When T.C. Campbell and Joseph Steele were found guilty of the horrific murder of the Doyle family in 1984, it concluded a media and police witch-hunt that had begun six months earlier. But as Indictment makes abundantly clear, TC Campbell was 'guilty' before the trial even began, the victim of a miscarriage of justice that is all the more chilling because of the manner in which justice was wilfully perverted. Convicted on the flimsiest of hearsay evidence and in one of the darkest episodes in Scottish legal history, T.C. Campbell remains incarcerated and continues to fight for his release. This book, co-authored with acclaimed investigative journalist Reg McKay, documents in disturbing detail the farcical manner in which Campbell and Steele were 'tried' and the ongoing quest by Campbell to exonerate his name.
A PROFESSOR of psychology yesterday cast doubt on the reliability of 24 words which helped jail two men for life for murdering six family members in the notorious Ice Cream Wars.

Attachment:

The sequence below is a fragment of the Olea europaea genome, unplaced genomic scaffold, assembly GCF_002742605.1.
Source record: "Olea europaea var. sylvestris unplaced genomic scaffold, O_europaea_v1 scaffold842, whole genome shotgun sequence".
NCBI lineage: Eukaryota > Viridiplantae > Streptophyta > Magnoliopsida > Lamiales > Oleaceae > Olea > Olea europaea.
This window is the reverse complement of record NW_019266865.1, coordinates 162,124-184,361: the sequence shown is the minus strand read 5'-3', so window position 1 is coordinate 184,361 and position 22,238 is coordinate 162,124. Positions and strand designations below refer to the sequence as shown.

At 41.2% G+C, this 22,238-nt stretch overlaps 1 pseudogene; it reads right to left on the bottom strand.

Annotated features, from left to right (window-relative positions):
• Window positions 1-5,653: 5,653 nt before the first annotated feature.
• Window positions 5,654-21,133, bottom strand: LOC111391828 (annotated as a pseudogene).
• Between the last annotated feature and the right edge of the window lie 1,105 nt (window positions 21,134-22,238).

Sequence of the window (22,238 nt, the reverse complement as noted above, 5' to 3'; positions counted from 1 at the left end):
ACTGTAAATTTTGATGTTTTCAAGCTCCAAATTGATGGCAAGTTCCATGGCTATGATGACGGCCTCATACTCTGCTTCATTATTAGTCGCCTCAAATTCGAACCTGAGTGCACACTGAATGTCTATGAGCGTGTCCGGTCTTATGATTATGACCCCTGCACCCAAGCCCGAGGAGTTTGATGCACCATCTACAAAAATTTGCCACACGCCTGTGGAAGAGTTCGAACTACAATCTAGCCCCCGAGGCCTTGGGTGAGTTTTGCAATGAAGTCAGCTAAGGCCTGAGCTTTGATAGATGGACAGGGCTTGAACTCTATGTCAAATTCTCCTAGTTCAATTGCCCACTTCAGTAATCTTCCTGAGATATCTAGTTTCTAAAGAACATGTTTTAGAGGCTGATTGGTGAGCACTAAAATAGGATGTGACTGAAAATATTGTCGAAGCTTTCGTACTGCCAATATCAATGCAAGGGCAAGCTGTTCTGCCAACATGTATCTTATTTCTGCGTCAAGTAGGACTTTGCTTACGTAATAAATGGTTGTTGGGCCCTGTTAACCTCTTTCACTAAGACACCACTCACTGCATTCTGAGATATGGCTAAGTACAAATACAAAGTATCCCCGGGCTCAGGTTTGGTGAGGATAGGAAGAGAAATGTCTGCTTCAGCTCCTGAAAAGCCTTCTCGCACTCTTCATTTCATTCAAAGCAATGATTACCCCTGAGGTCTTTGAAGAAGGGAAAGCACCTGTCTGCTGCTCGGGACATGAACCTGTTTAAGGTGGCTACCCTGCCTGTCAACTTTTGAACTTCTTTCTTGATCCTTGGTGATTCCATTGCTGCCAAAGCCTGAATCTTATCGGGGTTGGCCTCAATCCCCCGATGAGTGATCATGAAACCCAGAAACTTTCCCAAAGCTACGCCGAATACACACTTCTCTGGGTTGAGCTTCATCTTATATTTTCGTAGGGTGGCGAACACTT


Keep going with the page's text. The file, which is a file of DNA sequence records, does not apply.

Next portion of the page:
Brian Clifford, professor of cognitive psychology at the University of East London, was giving evidence at the Appeal Court in Edinburgh on the first day of a fresh attempt by Thomas "TC" Campbell and Joe Steele to clear their names.
In a case which has haunted the Scottish legal system for two decades, it was the pair's third time in front of appeal judges, this time at the behest of the newly-created Scottish Criminal Cases Review Commission (SCCRC).
Campbell and Steele were convicted of the murder of six members of the Doyle family, including an 18-month-old baby, in a fire which swept through the family's flat in Ruchazie, Glasgow, in 1984. However, both men have continued to protest their innocence.